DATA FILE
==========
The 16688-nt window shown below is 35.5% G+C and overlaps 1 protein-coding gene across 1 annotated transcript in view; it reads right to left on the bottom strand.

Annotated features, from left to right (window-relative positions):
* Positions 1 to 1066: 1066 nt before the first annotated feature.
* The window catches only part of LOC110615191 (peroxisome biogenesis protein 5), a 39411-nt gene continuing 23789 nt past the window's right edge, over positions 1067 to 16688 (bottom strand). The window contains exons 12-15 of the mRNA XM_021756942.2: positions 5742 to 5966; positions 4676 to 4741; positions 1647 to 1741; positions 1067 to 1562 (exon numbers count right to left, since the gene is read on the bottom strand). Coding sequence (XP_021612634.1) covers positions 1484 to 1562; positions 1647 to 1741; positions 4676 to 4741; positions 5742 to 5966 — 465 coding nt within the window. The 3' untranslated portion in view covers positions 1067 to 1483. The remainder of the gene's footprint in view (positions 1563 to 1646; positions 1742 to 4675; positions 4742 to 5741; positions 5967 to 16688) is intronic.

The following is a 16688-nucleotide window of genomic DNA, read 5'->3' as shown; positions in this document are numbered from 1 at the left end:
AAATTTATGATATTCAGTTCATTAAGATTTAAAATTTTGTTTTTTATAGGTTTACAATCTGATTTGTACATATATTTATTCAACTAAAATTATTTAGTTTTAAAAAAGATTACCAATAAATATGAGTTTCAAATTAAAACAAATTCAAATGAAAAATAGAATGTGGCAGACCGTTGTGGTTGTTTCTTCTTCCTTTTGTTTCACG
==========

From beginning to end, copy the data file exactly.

The 16688-nt window shown below is 35.5% G+C and overlaps 1 protein-coding gene across 1 annotated transcript in view; it reads right to left on the bottom strand.

Annotated features, from left to right (window-relative positions):
* Positions 1 to 1066: 1066 nt before the first annotated feature.
* The window catches only part of LOC110615191 (peroxisome biogenesis protein 5), a 39411-nt gene continuing 23789 nt past the window's right edge, over positions 1067 to 16688 (bottom strand). The window contains exons 12-15 of the mRNA XM_021756942.2: positions 5742 to 5966; positions 4676 to 4741; positions 1647 to 1741; positions 1067 to 1562 (exon numbers count right to left, since the gene is read on the bottom strand). Coding sequence (XP_021612634.1) covers positions 1484 to 1562; positions 1647 to 1741; positions 4676 to 4741; positions 5742 to 5966 — 465 coding nt within the window. The 3' untranslated portion in view covers positions 1067 to 1483. The remainder of the gene's footprint in view (positions 1563 to 1646; positions 1742 to 4675; positions 4742 to 5741; positions 5967 to 16688) is intronic.

The following is a 16688-nucleotide window of genomic DNA, read 5'->3' as shown; positions in this document are numbered from 1 at the left end:
AAATTTATGATATTCAGTTCATTAAGATTTAAAATTTTGTTTTTTATAGGTTTACAATCTGATTTGTACATATATTTATTCAACTAAAATTATTTAGTTTTAAAAAAGATTACCAATAAATATGAGTTTCAAATTAAAACAAATTCAAATGAAAAATAGAATGTGGCAGACCGTTGTGGTTGTTTCTTCTTCCTTTTGTTTCACG